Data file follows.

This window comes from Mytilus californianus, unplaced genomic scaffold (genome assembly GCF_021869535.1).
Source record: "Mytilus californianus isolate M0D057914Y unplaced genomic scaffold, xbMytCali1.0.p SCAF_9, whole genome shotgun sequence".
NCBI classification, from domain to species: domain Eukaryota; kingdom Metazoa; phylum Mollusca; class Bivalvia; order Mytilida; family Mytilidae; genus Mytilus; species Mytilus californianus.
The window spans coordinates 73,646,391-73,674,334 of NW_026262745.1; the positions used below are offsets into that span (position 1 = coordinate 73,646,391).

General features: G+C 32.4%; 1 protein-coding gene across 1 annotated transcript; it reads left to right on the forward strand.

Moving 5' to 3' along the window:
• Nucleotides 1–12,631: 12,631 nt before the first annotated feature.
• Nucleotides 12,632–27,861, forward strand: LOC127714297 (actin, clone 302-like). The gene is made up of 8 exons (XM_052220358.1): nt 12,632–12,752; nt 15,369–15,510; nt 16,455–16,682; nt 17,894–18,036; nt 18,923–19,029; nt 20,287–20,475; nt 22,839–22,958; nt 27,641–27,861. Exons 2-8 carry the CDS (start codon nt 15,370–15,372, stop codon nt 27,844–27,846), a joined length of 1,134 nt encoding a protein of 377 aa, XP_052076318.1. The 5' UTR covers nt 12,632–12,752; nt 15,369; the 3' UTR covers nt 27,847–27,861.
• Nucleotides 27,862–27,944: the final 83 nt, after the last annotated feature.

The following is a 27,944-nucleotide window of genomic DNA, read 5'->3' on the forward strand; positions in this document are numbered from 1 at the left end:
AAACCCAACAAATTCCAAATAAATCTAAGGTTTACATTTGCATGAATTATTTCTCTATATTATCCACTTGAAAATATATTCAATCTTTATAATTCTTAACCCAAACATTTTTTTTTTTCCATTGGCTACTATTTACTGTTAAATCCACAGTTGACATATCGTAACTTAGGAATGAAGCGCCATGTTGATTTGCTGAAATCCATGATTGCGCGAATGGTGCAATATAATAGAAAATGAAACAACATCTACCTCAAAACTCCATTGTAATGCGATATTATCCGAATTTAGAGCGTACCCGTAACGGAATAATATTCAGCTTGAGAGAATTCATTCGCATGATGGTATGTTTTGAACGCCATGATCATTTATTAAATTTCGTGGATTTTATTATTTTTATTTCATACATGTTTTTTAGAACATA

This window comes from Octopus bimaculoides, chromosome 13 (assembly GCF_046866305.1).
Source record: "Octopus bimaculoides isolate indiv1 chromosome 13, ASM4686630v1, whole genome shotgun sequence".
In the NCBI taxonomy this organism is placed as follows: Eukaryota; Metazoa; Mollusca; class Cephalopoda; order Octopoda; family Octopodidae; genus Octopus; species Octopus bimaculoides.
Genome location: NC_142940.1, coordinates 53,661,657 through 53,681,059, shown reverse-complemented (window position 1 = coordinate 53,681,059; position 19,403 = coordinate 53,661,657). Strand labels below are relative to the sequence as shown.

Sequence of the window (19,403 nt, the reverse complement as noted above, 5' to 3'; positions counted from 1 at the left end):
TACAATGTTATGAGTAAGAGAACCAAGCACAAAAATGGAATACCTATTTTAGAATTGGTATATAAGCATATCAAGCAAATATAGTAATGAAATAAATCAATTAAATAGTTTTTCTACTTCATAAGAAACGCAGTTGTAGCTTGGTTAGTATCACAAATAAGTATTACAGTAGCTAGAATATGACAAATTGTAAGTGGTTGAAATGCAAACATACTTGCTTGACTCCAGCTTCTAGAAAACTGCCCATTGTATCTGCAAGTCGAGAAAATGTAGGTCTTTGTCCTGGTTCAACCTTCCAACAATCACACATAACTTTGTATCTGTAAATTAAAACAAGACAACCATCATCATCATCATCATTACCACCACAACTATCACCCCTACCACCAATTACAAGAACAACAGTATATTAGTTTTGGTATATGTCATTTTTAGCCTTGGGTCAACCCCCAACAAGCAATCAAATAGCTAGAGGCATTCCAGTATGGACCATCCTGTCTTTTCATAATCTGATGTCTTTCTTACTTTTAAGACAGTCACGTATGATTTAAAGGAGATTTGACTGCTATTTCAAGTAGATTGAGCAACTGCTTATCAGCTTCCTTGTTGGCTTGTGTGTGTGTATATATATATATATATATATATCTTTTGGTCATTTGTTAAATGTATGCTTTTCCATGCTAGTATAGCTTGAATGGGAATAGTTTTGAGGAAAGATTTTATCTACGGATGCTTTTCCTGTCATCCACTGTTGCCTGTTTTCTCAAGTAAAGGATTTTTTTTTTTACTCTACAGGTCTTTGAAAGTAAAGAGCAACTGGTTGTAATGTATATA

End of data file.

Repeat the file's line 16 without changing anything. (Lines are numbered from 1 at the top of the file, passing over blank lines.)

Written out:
Sequence of the window (19,403 nt, the reverse complement as noted above, 5' to 3'; positions counted from 1 at the left end):